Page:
Photo: Jihon Kim
To boost their attractiveness to tourists and residents alike, in 2020 the towns of Gongju and Buyeo – once Imperial capitals – launched the “Smart Town Challenge” to link online and offline services.
Source: How South Korea uses technology to bring together local residents and World Heritage sites
Photo taken on Oct. 1, 2022 shows a view in the Buseoksa Temple in Yeongju, South Korea. Buseoksa Temple is one of the seven Buddhist mountain monasteries in South Korea which were listed by the UNESCO as world heritage sites in 2018.
Source: World heritage site Buseoksa Temple in South Korea
These are the best places to experience a country’s heritage!
Source: 10 Best Historic Old Towns in Asia for a Trip Back in Time
Photo: Dale Quarrington
[Temple Adventures] Bulguk Temple and the 2 lives of Kim Daeseong…
Source: [Temple Adventures] Bulguk Temple and the 2 lives of Kim Daeseong
Photo: Grid Arendal
2021 has been a whirlwind of activity for the BirdLife Partnership, carried out against a background of constantly-changing global events. Amid this, there have been two high-profile environmental conferences, a history-defining human rights campaign, and a wealth of conservation successes made possible through the tireless dedication of BirdLife staff, Partners and you.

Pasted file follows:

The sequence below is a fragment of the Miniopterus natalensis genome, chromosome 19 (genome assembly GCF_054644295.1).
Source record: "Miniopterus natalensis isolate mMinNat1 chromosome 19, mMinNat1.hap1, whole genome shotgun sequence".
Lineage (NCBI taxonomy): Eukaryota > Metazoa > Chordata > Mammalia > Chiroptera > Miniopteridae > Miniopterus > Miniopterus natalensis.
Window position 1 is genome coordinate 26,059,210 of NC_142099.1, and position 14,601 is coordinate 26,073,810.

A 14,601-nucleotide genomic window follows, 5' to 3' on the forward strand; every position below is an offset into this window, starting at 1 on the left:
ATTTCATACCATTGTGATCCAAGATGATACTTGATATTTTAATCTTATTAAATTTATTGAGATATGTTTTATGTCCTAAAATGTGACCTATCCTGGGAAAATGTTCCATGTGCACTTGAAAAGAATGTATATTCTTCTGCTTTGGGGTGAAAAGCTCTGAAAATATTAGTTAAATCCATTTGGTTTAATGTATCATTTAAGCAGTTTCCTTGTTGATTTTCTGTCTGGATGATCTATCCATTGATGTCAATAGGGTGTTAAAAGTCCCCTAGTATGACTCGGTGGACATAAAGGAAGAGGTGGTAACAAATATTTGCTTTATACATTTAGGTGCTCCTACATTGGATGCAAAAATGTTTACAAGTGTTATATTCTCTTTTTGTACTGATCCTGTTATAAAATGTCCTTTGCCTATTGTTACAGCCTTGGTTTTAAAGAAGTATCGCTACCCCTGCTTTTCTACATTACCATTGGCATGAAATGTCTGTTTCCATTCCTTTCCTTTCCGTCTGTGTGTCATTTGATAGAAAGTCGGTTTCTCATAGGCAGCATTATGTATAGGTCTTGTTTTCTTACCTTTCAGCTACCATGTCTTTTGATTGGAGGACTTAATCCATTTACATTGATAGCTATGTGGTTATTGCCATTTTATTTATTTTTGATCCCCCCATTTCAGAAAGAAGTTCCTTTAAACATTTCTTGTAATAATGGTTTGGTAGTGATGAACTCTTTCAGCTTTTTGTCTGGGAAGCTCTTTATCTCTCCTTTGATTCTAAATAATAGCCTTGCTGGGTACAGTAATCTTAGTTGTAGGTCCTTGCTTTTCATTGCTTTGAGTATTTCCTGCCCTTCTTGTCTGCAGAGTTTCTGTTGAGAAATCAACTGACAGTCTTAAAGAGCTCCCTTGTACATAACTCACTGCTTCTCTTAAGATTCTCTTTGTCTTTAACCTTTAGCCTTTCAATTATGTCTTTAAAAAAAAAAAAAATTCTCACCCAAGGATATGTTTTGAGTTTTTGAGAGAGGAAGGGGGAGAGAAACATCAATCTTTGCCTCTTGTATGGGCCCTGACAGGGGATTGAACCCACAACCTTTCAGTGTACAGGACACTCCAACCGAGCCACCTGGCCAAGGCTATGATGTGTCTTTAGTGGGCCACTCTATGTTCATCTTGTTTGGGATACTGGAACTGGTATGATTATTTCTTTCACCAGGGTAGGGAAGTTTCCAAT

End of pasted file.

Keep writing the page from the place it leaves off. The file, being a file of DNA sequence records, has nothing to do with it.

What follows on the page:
Source: A look back at some of the biggest successes you have helped us to achieve in 2021
Photo: Seocheon County
Marking their vital importance to waterbirds and ‘outstanding universal value’, four key tidal mudflats in Korea have now been inscribed as a UNESCO World Heritage Site – the culmination of a huge conservation effort for recognition at the highest level.
Source: Korean shorebird havens get World Heritage status
Photo: Jun Michael Park
Women’s equality has made slow progress in South Korea. Some South Koreans want to bring about change starting at the country’s cultural roots by reinterpreting Confucius.
Source: A woman takes a lead role in Confucian ceremonies, breaking a new path in South Korea
Photo: Sohn Min-Ho
Of all the tidal flats in Korea, what makes these four places inscribed by Unesco so special?
Source: The cultural value of Korea’s very familiar mud flats
Korean tidal flats and rainforests in Thailand and on a group of southern Japanese islands including Okinawa have been added to Unesco’s World Heritage list for their natural value.
Source: East Asian sites of natural value given Unesco World Heritage status